Private Space-Station Prototype Carrying NASA Experiment

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A privately funded inflatable satellite that rocketed into orbit last week carried a NASA experiment that will study how weightlessness affects genes, the space agency said Monday.

The Genesis I spacecraft, bankrolled by Las Vegas hotel tycoon Robert Bigelow, launched from Russia last Wednesday and successfully expanded in orbit about 340 miles above Earth.

The goal of the five-year mission was to test inflatable technology that could some day be used to construct an expandable commercial space station.

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The experimental craft carried a shoebox-sized payload from the NASA Ames Research Center in Northern California. The mini-lab equipped with sensors and other high-tech systems will carry out experiments to analyze how weightlessness affects cells and small animals.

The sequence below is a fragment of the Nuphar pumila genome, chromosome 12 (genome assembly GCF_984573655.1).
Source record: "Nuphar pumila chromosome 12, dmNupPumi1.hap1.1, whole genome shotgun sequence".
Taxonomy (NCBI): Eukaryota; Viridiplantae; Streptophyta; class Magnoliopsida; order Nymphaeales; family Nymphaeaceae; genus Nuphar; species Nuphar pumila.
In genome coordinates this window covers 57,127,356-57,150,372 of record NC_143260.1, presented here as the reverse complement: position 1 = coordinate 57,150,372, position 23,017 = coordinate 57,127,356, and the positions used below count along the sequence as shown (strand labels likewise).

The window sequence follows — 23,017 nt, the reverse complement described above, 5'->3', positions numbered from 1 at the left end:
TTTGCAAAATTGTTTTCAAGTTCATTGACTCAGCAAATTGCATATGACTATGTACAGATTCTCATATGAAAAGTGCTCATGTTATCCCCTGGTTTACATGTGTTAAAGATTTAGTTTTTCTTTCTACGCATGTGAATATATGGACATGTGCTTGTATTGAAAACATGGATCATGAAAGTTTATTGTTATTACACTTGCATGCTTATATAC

Scientists hope the project will open doors for future, low-cost research investigating how weightlessness affects the immune system and bone and muscle loss.

NASA's decision to send a payload aboard a Bigelow spacecraft is part of a new trend of an emerging public-private space partnership, said John Hines, who heads the NASA gene project.

Genesis I was the first launch for Bigelow Aerospace, founded by Bigelow, who owns the Budget Suite of America hotel chain. The company plans to launch another satellite this year with the goal of building a working space habitat by 2015.

Last week, Genesis I beamed back the first low-resolution images from its dozen cameras, including a self-portrait of the spacecraft fully inflated. Bigelow has spent about $75 million on the project so far and has pledged to invest $500 million by 2015.